Diabetes and Diet: Can Magnesium Supplements Reduce Your Risk of Diabetes?

Whole grains, leafy greens, nuts, and beans. All are linked to a lower risk of type 2 diabetes and all are rich in magnesium.

What’s more, people who get more magnesium from food have lower insulin levels and a lower risk of type 2 diabetes.

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Magnesium looks promising,” says JoAnn Manson, director of preventive medicine at Brigham and Women’s Hospital in Boston. “And it’s one of the few minerals that have been tested in randomized trials.”

For example, when German researchers randomly assigned 32 overweight people with insulin resistance to take either magnesium (365 milligrams a day) or a placebo for six months, fasting blood sugar dropped and insulin sensitivity improved in the magnesium takers. (Note: more than 350 mg of magnesium from a supplement may cause diarrhea and stomach cramps.)

“The smaller randomized trials suggest benefits for glucose tolerance and insulin sensitivity,” says Manson. “It’s possible that taking a magnesium supplement could reduce your risk of type 2 diabetes, but larger randomized trials are needed to prove it.”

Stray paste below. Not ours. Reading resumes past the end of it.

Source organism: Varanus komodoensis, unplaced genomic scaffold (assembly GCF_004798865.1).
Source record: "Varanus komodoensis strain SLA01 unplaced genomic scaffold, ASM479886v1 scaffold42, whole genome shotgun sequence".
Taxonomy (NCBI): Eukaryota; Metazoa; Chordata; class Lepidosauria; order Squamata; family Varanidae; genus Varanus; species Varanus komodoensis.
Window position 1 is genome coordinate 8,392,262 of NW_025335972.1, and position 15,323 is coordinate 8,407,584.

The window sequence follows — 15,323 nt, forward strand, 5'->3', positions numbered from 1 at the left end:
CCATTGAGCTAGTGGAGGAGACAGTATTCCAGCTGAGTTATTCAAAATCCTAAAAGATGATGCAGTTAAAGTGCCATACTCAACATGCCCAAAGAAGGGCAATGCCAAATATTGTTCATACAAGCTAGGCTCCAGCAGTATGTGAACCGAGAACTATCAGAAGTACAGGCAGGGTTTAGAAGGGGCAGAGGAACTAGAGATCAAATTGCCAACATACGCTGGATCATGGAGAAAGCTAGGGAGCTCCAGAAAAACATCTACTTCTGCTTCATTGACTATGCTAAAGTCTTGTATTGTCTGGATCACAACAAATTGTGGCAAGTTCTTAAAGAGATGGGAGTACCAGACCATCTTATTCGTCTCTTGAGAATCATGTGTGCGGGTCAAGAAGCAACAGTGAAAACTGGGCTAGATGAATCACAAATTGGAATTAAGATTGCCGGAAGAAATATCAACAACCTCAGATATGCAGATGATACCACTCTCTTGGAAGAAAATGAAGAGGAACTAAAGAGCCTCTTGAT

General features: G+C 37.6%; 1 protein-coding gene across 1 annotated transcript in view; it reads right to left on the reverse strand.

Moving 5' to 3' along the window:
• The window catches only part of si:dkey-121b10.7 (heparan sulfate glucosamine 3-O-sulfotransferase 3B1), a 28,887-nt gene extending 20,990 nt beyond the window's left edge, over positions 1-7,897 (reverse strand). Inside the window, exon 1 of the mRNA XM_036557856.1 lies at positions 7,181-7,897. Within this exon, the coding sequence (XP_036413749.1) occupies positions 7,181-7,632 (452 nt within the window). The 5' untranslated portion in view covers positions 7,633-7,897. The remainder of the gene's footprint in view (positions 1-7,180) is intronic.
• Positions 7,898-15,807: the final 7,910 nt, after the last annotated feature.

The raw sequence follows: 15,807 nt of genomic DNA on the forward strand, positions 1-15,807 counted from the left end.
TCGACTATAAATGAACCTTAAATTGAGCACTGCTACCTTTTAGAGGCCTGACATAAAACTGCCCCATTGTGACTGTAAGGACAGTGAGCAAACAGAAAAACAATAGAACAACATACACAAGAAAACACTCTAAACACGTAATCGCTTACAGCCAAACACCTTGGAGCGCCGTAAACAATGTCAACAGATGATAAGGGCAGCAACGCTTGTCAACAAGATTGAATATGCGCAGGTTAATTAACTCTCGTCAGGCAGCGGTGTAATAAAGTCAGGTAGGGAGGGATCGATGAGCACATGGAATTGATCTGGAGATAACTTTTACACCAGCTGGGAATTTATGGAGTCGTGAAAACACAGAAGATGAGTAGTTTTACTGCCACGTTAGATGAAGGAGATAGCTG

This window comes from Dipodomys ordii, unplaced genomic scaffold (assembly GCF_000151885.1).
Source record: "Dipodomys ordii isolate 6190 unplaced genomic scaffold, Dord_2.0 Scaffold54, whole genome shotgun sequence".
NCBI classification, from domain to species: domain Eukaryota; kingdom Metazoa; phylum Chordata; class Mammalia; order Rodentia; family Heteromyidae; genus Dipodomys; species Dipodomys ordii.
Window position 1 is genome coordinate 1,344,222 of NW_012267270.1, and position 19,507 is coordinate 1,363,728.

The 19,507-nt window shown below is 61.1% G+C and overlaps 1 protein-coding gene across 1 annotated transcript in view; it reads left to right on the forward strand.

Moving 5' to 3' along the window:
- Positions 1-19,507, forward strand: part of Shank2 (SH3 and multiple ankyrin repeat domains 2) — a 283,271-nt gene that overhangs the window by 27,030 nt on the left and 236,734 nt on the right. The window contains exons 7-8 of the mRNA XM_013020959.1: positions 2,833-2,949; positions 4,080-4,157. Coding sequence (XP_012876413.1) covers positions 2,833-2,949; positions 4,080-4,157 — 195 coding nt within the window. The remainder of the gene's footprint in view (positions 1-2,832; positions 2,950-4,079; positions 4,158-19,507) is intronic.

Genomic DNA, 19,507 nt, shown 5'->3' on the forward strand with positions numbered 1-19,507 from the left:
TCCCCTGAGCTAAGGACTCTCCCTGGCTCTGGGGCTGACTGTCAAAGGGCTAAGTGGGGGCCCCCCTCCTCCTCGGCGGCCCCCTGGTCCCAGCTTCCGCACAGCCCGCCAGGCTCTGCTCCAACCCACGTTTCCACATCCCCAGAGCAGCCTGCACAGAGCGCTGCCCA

Sources: Diabetes Care 34: 2116, 2011; Diab. Obes. Metab. 13: 281, 2011.

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2 Replies to “Diabetes and Diet: Can Magnesium Supplements Reduce Your Risk of Diabetes?”

  1. This amt of magnesium you reccomend concerns me as the manufacturer of the one I am taking is 600mg ea and the directions are to take 2/ day so that means I am consuming 1200 mg of magnesium/dy! I have for 3 wks now. And have had almost diarrhea. The next closet thing to it! How could this manufacturer be so off with the dosage?

    1. From Nutrition Action Healthletter: The two-tablet daily dosage of this supplement you’re taking contains a total of 600 mg of magnesium, not 1200 mg, but this shows how confusing labels can be.

      In any case, 600 mg is well above the Tolerable Upper Intake Level for supplemental magnesium of 350 mg a day set by the Institute of Medicine. This is the highest intake level that’s not associated with reports of problems, which for magnesium is diarrhea.

      From what we can see on the manufacturer’s website, there’s no mention of this. Maybe companies should be required to put a caution on their labels when they recommend more than the Tolerable Upper Intake Level.

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